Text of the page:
Other names that may possibly make the list include Senator Opeyemi Bamidele, and spokesman of the APC Presidential Campaign Council, Bayo Onanuga.

But the likes of Senator Adams Oshiomhole may be given the privilege to nominate any person of his choice as minister from Edo, considering the role he played in dousing the strike threat by the labour unions when Tinubu removed fuel subsidy. Others are also insinuating that he may resign from the Senate to become a Minister.

This is to particularly be in a vantage position to counter Governor Godswill Obaseki ahead of next year’s governorship election in Edo.

With the announcement of Ribadu as Special Adviser on Security, some security experts have hailed Tinubu’s appointment, which many had earlier thought would be the new NSA. It was reliably gathered that Tinubu had penciled Ribadu down for appointment as NSA out of three names considered for the position.

But the new development, according to sources, indicates that Tinubu may have scrapped the office of the NSA and replaced it with that of Special Adviser on Security. The security adviser’s functions would, however, remain the same as the NSA’s.

The source revealed that Tinubu may have opted to name Ribadu as special security adviser, instead of NSA, to avoid hurting the nation’s military chiefs, who may not consider a retired police officer as a competent superior.

The rivalry among security agencies in the country is well documented, especially the lack of love lost between the military and the police over roles in national security. The police force has always complained about the military’s incursion into its constitutional mandate of being in charge of internal security.

The development had led to claims that security funding was channeled more to the military to the detriment of the police force.

By appointing Ribadu as a security adviser, the presidential source said security chiefs will now report directly to the president instead of the NSA. The decision to bypass the traditional appointment of an NSA, if unaltered, will confirm concerns about the silent rivalry between the police and the military.

Another source echoed that the decision to do away with an NSA was due to Ribadu’s background in the police force, which might lead to perceived bias in favour of the police among military personnel and that the sentiment likely influenced Tinubu’s choice to appoint him in a different capacity.

By having the security chiefs report directly to him, Tinubu may be aiming to maintain a tight grip on security decision-making and ensure a seamless flow of information without potential obstacles arising from the rivalry between Ribadu and the military chiefs.

Also, Daniel Bwala, an aide to Atiku Abubakar, 2023 presidential candidate of the Peoples Democratic Party (PDP), has insisted that Nuhu Ribadu is the new NSA. Bwala said Ribadu’s appointment as President Tinubu’s Special Adviser on Security is the same thing as NSA.

Tweeting, Bwala explained that there has never been a record of two advisers on security in the Presidency.
According to Bwala: “Do not be confused, Special Adviser on Security is the same as National Security Adviser. All Special Advisers, including NSA, do not require Senate confirmation.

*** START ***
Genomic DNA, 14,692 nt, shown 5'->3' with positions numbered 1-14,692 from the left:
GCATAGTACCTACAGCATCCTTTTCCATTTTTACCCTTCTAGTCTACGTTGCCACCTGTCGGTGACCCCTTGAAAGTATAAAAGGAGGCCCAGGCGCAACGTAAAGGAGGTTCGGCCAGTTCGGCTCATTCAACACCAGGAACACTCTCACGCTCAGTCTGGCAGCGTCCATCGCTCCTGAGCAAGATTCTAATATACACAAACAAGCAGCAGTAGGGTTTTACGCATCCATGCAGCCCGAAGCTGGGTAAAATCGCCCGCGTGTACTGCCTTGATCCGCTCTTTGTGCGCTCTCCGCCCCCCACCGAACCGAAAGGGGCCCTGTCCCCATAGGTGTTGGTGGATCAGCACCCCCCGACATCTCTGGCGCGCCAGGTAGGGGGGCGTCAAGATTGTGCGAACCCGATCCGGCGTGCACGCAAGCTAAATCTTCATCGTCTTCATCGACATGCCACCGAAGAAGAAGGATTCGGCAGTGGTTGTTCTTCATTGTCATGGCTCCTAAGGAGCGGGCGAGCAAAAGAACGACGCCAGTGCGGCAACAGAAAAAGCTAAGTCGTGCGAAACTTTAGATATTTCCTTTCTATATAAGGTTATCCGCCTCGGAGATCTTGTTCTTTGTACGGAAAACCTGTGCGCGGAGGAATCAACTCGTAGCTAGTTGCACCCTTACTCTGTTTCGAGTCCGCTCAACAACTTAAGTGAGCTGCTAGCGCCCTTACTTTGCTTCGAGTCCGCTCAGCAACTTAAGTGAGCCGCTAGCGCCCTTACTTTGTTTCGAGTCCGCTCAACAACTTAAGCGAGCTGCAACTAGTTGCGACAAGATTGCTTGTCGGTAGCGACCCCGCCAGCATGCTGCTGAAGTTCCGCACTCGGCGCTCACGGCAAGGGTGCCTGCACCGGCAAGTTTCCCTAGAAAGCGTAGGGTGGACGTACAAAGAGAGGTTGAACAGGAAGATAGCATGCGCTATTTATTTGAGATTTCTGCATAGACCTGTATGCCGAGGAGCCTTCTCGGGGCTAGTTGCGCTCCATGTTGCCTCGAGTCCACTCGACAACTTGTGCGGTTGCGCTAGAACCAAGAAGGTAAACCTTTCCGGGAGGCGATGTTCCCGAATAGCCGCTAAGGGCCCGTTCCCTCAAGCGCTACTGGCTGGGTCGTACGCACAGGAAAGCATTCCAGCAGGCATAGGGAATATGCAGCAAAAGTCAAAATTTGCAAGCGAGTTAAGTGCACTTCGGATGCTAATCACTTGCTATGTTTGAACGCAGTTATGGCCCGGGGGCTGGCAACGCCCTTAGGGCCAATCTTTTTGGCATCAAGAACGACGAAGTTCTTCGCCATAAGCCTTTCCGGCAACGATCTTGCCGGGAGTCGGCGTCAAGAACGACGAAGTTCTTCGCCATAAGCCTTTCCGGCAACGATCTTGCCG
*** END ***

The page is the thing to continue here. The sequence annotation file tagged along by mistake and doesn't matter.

“Furthermore, there has never been two special advisers on security in the presidency, rest your mind, Nuhu Ribadu is the National Security Adviser.”

Former Director of DSS, Dennis Amachree, noted that, “appointing Nuhu Ribadu as Security adviser is a welcome departure from appointing ex-military generals to that position. However, Ribadu should be ready to coordinate the military, security and intelligence community.”

Security expert, Christopher Oji said: “Former EFCC boss is a retired senior Police officer, who had gone for serious security training all over the world, where he blended with other security agents. He is well read and does not need to be in the Military or the DSS to be grounded in security. The appointment is in order. The President might have put certain things into consideration, such as sincerity and the will power to do the job. We know Ribadu to be a sincere person and a dogged fighter. He will be able to tell it to the president without fear of favour.”

President of Human Rights Writers Association (HURIWA), Emmanuel Onwubiko, said: “The appointment is not well thought out. It is a job for the boys sort of appointment and political patronage at best“It is inappropriate given the lack of any sort of the requisite experience in diplomacy, intelligence, defence and other key skills that are required for such a key appointment.

However, the job of a NSA to the President is not necessarily for retired military officers. After all, the last person to hold that position failed abysmally to unify the different sections of the national security institutions to be able to win the war on terror.

“Besides, in the U.S., from where we borrowed that practice of appointing NSA, and in a few other jurisdictions, tested and trusted diplomats, scholars in distinctive courses such as politics, diplomacy, international law and international relations are usually appointed.

“In USA, there are many instances of appointment of non-career military officers such as Condoleezza Rice as NSA among other important scholars that have served the different presidents of the United States.”

Security consultant and publisher of PR Nigeria, Yushau Shuaib said: “A Security Adviser is expected to provide advisory and coordinate security matters, diplomatic efforts, economic policy, and intelligence services for peace and stability of the nation.

“Therefore, anyone with cognitive experience and exposure in security and most importantly intelligence service at the highest level can make a positive impact.”